“Wine O’ Clock:” Alcohol and Gender Norms

Samantha Brennan critiques the ‘feminist-friendly’ framing of wine consumption and suggests that not all rejections of gender norms are good for women.


“I don’t know about you but my watch says it’s wine o’clock.” “It’s wine o’clock somewhere.” “In my house the children go to bed at wine o’clock.”

I see wine o’clock memes a lot in my social media news feeds. Wine o’clock is that moment when after a long day of work and a second shift of childcare and housework, women finally get a moment for themselves. It is also when women friends get together at the end of a long work week.

It is interesting to me that wine often gets linked to feminism and to putting ourselves first. Indeed, I often hear women who are usually critical cultural consumers sharing the message that wine is positively feminist.


It’s never “wine o’clock” in my house. I’m a non-drinker.

At the Feminist Approaches to Bioethics Congress in Edinburgh this year, Professor Kate Hunt spoke about gender and public health. She began her talk by inviting the audience to think about gendered roles and the differential rates of tobacco use and alcohol consumption between men and women. She then spoke about the gender gap in all-cause mortality and how this could be attributed to smoking and drinking. All-cause mortality is the total number of death in a year for any reason.

Hunt presented data showing that in pretty much all countries men out smoke and out drink women and the gap between these behaviors tracks the gender gap in all-cause mortality. In countries where women drink alcohol, the gender gap in all-cause mortality is closer. In countries that forbid women from drinking, the gap is greatest.

Gender is interesting stuff. While sex refers to biological differences, gender refers to behaviors and lots of behaviors are health related. I talked about this recently in an Impact Ethics post on men and sunscreen noting how social roles for men are not conducive to the proper and regular use of sunscreen which, in turn, increases men’s risk of skin cancer. The same gendered connection to health is true in the case of women and wine. In this case, however, the gender socialization of women as non- or light-drinkers might be good for our health.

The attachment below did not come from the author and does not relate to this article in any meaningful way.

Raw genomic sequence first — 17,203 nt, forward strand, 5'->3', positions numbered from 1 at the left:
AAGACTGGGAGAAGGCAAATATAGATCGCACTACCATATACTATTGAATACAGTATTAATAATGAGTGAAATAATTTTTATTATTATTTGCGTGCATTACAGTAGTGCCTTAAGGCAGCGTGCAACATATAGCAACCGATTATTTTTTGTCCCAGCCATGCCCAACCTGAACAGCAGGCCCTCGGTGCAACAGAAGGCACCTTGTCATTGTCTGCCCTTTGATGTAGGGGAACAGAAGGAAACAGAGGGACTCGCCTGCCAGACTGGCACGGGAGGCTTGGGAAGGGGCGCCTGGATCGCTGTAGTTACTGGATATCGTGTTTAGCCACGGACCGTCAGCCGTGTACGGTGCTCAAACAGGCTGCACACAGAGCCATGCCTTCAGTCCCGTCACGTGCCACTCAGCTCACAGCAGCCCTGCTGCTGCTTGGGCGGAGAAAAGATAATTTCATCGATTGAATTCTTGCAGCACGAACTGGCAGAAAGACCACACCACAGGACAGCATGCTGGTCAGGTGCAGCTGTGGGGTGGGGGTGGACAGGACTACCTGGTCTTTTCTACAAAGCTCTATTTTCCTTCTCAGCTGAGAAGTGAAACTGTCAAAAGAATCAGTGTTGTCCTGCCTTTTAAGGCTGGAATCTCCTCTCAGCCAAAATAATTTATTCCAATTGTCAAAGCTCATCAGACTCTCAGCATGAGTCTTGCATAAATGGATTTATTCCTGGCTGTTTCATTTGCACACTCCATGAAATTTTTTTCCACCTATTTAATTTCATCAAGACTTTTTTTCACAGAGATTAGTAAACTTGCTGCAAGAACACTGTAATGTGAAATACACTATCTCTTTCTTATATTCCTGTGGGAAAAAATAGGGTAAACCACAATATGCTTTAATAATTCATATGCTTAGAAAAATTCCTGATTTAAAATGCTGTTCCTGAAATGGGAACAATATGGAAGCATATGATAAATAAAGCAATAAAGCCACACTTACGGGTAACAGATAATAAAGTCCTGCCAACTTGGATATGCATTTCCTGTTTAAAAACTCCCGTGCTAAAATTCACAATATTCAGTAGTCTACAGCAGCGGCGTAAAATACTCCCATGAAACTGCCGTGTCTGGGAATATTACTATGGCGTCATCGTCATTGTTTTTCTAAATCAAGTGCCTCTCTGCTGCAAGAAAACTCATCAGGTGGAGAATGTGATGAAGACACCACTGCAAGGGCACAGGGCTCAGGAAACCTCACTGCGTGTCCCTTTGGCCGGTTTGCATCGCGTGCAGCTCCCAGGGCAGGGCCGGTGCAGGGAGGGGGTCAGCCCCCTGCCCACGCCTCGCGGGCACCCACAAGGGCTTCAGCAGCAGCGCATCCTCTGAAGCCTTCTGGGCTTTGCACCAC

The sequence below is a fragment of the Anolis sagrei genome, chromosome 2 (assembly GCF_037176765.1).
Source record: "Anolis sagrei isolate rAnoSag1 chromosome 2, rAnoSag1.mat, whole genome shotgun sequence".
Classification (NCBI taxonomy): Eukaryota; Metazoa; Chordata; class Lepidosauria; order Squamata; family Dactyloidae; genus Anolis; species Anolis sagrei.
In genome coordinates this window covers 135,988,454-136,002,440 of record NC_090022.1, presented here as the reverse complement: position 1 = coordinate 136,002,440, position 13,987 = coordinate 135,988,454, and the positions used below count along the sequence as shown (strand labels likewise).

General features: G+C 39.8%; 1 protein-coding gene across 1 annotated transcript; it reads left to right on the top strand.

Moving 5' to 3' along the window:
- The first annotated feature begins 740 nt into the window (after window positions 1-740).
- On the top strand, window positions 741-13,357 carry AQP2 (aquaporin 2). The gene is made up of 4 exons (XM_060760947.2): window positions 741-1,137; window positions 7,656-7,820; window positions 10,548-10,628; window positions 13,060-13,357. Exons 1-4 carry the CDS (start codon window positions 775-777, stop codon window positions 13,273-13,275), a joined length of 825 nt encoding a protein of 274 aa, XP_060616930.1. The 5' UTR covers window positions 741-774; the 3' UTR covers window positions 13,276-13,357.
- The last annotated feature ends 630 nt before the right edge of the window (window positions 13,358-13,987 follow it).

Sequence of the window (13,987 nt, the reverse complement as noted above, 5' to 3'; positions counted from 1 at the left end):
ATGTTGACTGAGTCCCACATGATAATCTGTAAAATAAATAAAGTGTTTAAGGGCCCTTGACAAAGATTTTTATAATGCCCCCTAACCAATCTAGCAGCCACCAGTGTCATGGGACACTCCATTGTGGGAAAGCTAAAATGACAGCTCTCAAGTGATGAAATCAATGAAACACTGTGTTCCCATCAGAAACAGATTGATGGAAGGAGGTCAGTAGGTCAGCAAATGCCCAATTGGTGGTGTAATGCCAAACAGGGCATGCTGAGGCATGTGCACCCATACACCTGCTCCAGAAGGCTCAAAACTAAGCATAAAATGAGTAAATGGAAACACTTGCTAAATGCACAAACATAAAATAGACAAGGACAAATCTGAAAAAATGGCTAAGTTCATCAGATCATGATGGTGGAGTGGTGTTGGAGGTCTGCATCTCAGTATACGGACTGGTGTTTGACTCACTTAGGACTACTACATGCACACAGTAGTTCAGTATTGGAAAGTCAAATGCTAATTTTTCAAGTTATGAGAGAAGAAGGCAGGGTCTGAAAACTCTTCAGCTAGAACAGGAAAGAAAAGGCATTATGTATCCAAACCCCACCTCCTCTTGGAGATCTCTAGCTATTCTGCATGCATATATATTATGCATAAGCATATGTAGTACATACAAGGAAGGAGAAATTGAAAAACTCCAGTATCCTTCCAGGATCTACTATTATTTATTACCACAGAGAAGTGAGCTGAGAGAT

The alcohol industry increasingly views women as an untapped market and the wine industry, in particular, has set out to appeal to women. First, the wine industry sets itself apart from the broad category of alcohol. It’s not like rum or beer or other manly drinks. Second, it associates itself with rest, time for oneself, and friends. Third, there’s the link between wine and fitness activities. People who care about their health drink wine, do yoga, and run marathons. Think about all the wine sponsored running races cropping up everywhere. And, the rise in the numbers of people running in these events is fueled largely by the increase in running by women.

Hence, the supposed empowering message behind “wine o’clock” jokes might not be so empowering after all. Not all rebellion against gender norms is good for women. I think feminists see this in the case of smoking which was also tied to career women, fun, and feminism in its marketing, but not so much when it comes to alcohol.

I just ask that before you lift your glass, and feel like a good feminist for taking the time for yourself, just remember the old tobacco ads aimed at the modern woman, “You’ve Come A Long Way Baby.”


Samantha Brennan is a Professor in Women’s Studies and Feminist Research and a member of the Rotman Institute of Philosophy at Western University. @SamJaneB

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